“The Wood Boy” (The Riftwar Saga) by Raymond E. Feist:
    Consider myself not impressed. I just hope the books are better. I already got the first one (in two halves since I got the older editions).
    “New Spring” (The Wheel of Time) by Robert Jordan:
    I didn’t know whether to read it or not. Online they tell you to wait till you reach the 8th book in the series because of spoilers, but I guess that’s only true for the enhanced novel and not for this original novella. At least, I can’t imagine I got majorly spoilered. I really enjoyed it and fell in love with the characters. I have to pick up the first book soon. I actually wanted to read it in February but didn’t manage to squeeze it in.

  5. Mistborn: The Final Empire (Mistborn, #1) by Brandon Sanderson
    [dt. Kinder des Nebels (Die Nebelgeborenen, #1)]

    Gosh, why did it take me soooo loooong?! I started it in October when we had a Sanderson-read-a-thon, which was so much fun! However, I didn’t pick it up again till February, although I really enjoyed it. However, I’m not as crazy about it as everyone else I know.  →review 4/5

  6. Das Schwert in der Stille (Der Clan der Otori, #1) by Lian Hearn
    [OT: Across the Nightingale Floor (Tales of the Otori, #1)]

    My first reread in ages – and it took me almost a year to finish the novel, although I really like it. Yes, there’s instalove, but for some reason, I’m fine with it. Maybe because the novel reads like a legend, one of the old heroic epics. I really love the writing. One moment, it’s very poetic, the next totally down to earth. I love the feudal Japanese-ish setting and the fantasy element. I love the character constellations. I hope to continue my reread/first read of the series in March. This series has been unfinished on my shelves for far too long. 4/5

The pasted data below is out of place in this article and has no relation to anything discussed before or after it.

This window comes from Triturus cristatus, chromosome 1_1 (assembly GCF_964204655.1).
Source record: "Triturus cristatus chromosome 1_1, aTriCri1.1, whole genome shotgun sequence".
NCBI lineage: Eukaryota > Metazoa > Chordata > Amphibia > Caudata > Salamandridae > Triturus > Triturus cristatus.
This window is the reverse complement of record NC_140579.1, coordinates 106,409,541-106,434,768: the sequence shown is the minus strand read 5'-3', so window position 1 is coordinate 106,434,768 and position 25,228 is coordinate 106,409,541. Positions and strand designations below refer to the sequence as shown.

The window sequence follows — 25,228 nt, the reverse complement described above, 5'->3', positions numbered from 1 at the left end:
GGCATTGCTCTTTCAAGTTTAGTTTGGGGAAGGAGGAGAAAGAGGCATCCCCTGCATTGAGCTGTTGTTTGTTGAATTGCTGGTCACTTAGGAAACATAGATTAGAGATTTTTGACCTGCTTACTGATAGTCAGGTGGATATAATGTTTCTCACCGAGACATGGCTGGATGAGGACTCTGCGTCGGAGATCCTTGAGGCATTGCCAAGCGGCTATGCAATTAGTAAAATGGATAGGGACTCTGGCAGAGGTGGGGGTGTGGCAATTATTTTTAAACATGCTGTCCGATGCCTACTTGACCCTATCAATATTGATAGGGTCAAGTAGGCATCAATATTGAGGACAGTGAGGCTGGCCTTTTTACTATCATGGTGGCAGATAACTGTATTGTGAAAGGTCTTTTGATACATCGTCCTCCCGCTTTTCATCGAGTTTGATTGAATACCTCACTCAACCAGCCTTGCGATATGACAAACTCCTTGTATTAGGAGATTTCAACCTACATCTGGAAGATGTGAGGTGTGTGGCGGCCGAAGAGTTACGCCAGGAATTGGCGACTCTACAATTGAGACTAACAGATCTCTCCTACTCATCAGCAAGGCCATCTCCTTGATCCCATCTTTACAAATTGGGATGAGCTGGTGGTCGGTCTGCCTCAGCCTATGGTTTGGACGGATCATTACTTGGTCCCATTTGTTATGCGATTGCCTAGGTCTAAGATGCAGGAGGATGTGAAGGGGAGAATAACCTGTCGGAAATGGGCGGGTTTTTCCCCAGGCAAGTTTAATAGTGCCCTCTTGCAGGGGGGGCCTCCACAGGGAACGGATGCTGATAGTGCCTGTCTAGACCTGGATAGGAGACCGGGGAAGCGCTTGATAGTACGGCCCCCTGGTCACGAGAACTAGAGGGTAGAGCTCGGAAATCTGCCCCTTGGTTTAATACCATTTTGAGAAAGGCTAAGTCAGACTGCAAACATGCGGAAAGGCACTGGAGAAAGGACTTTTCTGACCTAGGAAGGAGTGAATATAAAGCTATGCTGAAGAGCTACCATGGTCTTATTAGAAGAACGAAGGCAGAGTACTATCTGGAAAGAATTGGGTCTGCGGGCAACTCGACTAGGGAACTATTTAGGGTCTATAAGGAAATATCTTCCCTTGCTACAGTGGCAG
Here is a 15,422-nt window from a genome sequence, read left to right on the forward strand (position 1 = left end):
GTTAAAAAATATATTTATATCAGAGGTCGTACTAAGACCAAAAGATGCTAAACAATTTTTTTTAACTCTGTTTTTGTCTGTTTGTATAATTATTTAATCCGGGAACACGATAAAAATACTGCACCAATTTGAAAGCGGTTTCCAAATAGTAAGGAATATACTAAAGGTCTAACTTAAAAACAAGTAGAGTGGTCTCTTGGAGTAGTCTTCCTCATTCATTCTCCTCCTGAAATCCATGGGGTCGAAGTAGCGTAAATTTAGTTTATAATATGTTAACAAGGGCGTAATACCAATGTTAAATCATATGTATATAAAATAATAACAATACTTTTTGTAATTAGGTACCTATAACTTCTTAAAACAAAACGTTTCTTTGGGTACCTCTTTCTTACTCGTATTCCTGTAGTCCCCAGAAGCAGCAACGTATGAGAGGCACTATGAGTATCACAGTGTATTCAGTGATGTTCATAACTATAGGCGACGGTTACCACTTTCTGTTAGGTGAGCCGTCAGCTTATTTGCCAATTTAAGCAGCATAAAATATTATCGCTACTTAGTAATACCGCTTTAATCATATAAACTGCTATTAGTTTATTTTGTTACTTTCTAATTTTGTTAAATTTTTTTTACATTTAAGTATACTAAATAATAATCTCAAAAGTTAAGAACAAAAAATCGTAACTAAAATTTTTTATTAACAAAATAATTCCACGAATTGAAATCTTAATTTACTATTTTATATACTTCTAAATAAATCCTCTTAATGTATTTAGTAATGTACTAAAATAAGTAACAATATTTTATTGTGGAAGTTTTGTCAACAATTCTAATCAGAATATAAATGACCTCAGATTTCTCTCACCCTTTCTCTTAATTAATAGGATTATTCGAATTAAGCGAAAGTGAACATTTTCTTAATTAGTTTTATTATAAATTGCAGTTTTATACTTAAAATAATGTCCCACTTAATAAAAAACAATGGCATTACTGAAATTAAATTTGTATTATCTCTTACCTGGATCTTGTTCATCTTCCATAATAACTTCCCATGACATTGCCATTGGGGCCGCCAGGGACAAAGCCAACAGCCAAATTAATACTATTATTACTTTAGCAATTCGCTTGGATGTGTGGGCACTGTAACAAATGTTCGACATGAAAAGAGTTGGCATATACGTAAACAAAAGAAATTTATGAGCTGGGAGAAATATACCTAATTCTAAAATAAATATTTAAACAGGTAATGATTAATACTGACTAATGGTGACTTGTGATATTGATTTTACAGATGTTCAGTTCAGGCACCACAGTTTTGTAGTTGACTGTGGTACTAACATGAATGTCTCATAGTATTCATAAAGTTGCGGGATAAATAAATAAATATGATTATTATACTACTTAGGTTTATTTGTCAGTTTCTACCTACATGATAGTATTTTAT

7. Stumme Tränen by Cheryl Zach
    [OT: Silent Tears (Life at Sixteen, #5)]

    Child abuse is a serious topic. Unfortunately, the novel didn’t really turn out the way I hoped. Lauri just didn’t do enough. I understand that she’s in a difficult situation, but she’s not twelve anymore, although she sometimes reads that young. A sixteen-year-old should put the safety of a child first, no matter the consequences, especially if the consequences are that immaterial. Therefore, I was really disappointed how the novel ended. In my opinion, the whole romance aspect shouldn’t have taken up so much space. 2/5

  8. Das unsichtbare Band (W.i.t.c.h., #86-88) by Elisabetta Gnone
    [LT: The Invisible Bond (W.i.t.c.h., #86-88)]

    Unfortunately, I don’t have the next two omnibus editions and won’t be able to continue my reread/first read of the comics. It’s really hard to get my hands on a the missing editions since they are out of print. Hopefully, I’ll find them someday for a good price. Still, the later stories are just not as good as the first couple of story arcs, so it’s not like I’m really desperate. And yet, I want to collect them all. 2/5

  1. Rauf aufs Pferd (PennyGirl-Reitschule, #1) by Ardina Strüwer
    [OT: Get Up in the Saddle (Ready, Steady, Ride, #1)]
  2. Fest im Sattel (PennyGirl-Reitschule, #2) by Ardina Strüwer
    [OT: Ride On (Ready, Steady, Ride, #2)]

    Every now and then I like to refresh my horse facts, especially now that I’m regularly working with horses again. These were actually really nice books with lots of beautiful pictures and great and useful facts. 4-4/5

  3. Styling für dein Pferd (Pferdewissen, #3) by Pernilla Velander
    [LT: Styling for Your Horse (Horse Facts, #3)]
  4. Klickertraining mit deinem Pferd (Pferdewissen, #5) by Paulina Tufvesson
    [LT: Clicker Training with Your Horse (Horse Facts, #5)]

    Same goes for these two. A couple of braiding techniques and how to train your horses clicker style. I’m still not sure whether I will ever use clicker training on the horses I’m currently working with. You really need to feed them tonnes of snacks and they love to beg already. 3-3/5

  5. Finnikin of the Rock (The Lumatere Chronicles, #1) by Melina Marchetta
    [dt. Winterlicht]

    OMG THIS IS SOOOO FREAKING AWESOME! EVERYONE NEEDS TO READ THIS SERIES! Melina Marchetta is a goddess. Her writing, plotting, characters are superb. Get ready for all the feels. 5/5



In Books
In Pages
Read 13 Read 2965
First Reads 12 Pages/Day 106
Re-reads 1 Pages/Book 228
Share with:

Leave a Reply

Your email address will not be published. Required fields are marked *

Cookie Consent with Real Cookie Banner